In the midst of the current crisis, the worry, the anxiety and the reality of the unsettled and unsettling world we now inhabit fell away. It was a blessing to be able to get alongside these powerful and beautiful animals, and share some of their simple “being-ness”.

The Four Freedoms

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Freedom of Speech by Norman Rockwell

Last week – ahead of starting to seriously social distance ourselves – we went to the Norman Rockwell exhibition at Houston’s Museum of Fine Arts. Because of fast-moving global events around coronavirus it turns out that this will be the only “treat” outing we’ll have while we’re here, visiting family.

The dominant theme of Rockwell’s paintings is Franklin D. Rooseveldt’s Four Freedoms which are extremely appropriate to the state of the globalised world and what’s happening all over it right now. Rockwell painted them during WW2, when they  were reproduced in The Saturday Evening Post for over four consecutive weeks in 1943, alongside essays by prominent thinkers of the day.

The Four Freedoms are as significant now as they were back in 1943:

Freedom of speech – Freedom of worship – Freedom from want – Freedom from fear

Rockwell illustrated each freedom differently; each is powerful in its own way. The jacket worn by the model in the painting shown is on display at the exhibition, and the occasion itself was based on a real event where a man spoke out on a controversial topic at a community meeting, where he was respected and heard out.

But the final freedom – Freedom from fear – at this moment has the greatest charge for me. Fear is rampaging through our world because of coronavirus. I realised today that I’m now more alarmed at what is happening all over the world because of the virus (lockdowns, curfews, panic buying, borders closing etc.) than I now am about catching the virus itself.

Fear is a powerful weapon. It was FDR himself who, in his 1933 inaugural speech said, “We have nothing to fear except fear itself”. Fear is power. If we have fear we’re not fully in charge of our own liberties, we’re reined in, restrained in some way,  not connected to what is essentially good within us.

Two other mentions of fear also come to mind: the book entitled “Feel the fear and do it anyway” by Susan Jeffers. It’s a personal growth book which I read many years ago and found helpful. The other book – a big one! – which touches, amongst many other things, on coping with fear is A Course in Miracles.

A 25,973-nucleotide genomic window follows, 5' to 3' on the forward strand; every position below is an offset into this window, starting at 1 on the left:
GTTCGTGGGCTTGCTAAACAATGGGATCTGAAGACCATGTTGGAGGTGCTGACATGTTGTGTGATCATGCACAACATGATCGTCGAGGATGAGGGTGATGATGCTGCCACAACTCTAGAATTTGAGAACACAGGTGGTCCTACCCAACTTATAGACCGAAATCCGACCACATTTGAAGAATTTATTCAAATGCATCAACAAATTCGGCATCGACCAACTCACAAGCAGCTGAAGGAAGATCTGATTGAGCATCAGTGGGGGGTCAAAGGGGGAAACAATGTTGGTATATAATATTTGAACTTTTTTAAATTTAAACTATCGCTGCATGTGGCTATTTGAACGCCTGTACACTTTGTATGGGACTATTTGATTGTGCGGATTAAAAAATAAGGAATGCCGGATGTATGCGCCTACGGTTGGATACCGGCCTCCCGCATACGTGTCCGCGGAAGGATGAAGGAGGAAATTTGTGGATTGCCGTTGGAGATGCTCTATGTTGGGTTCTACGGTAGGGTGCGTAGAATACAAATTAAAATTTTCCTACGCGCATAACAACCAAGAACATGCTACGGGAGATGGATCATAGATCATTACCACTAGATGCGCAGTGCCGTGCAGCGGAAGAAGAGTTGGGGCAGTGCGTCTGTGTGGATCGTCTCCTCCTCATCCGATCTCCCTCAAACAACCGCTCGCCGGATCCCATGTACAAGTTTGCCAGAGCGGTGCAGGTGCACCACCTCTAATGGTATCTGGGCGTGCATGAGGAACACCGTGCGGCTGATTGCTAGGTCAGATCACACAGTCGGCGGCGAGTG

The quote from the Course which stands in my mind and is the one I go to in times of stress and anxiety, such as these, is “There is no need to fear”. That has got me through a lot of tough, challenging times and as a mantra it has a calming effect. I’ve added the link for this lesson of the course; it may help, it may not. It works for me.

But what of the other freedoms? To be free to speak out, to worship whichever higher being  nurtures our spiritual needs, to be free from want, through hunger or not having shelter are all important. Sad to say all these freedoms are not fulfilled in our current world, making The Four Freedoms as relevant now as they were when they were voiced by FDR.

Freedom from fear, for me, is the freedom which underpins them all. We can so easily be paralysed by fear, which would hamper us speaking out, as would being afraid to openly worship in ways right for us, and likewise we can be afraid of not having enough to survive on.

The world we know seems to be crumbling apart, but as scary and unsettling as this is, there are some good things emerging. People, marooned in communities locked down against the spread of coronavirus are starting to form support groups and organise how they can help each other, especially those seniors who may become isolated. Today, for  about 30 minutes I was distracted and delighted to hear from all my cul-de-sac neighbours in the UK who have formed a WhatsApp help and support group.

Although I’m in Houston and hoping to get a flight back home, I felt buoyed up by the friendship and community spirit as all of us joined in and added our twopenny-worth of energy to the enterprise. The fear retreated and something brighter and more positive took its place.

 

Being kind

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Much is being said right now about being kind. It’s been said before but now that we’re in the grip of a global situation with coronavirus spreading around the world, it seems even more relevant that we human beings all remember that we’re human beings and express kindness and consideration to each other. We’re all in his together.

I wrote a post a short while ago about the book “The Boy, the Mole, the Fox and the Horse” by Charlie Mackesey. It’s full of gentle wisdom and reminders that none of us is perfect, but we can all support and help each other along the way by being kind. To quote from the book:

“Nothing beats kindness,” said the horse, “It sits quietly beyond all things.”

“Being kind to yourself is one of the greatest kindnesses.” said the mole.

Being kind might involve being more tolerant and understanding of others. I gather there is an increase of racial intolerance towards people in the UK who are of Chinese descent or origin –  as if it’s their  personal fault that dubious practises in a food market in Wuhan have caused this virus to break out. To those being unkind to them I ask you just cut them a bit of slack. They’re probably as scared about it as you are. They’re human beings too.

I recently saw the film “It’s a beautiful day in the neighbourhood” starring Tom Hanks as Fred Rogers, or Mister Rogers, as he was known when he presented his TV show for children. I knew nothing about him; Mister Rogers was not on UK TV in the 1970s. But I enjoyed the film very much because it was almost 100% about being kind to people, accepting them as they are, acknowledging their faults, fears and misgivings and not judging them.

The film is based on a true story, but the facts have been tweaked as film versions of stories so often are. In this case, it didn’t matter too much because the end product was heartwarming, showing us how people could be and how, if they were wounded or hurt inside, this could be overcome, transcended and transformed.

Love, acceptance and being kind – worth striving for, I think.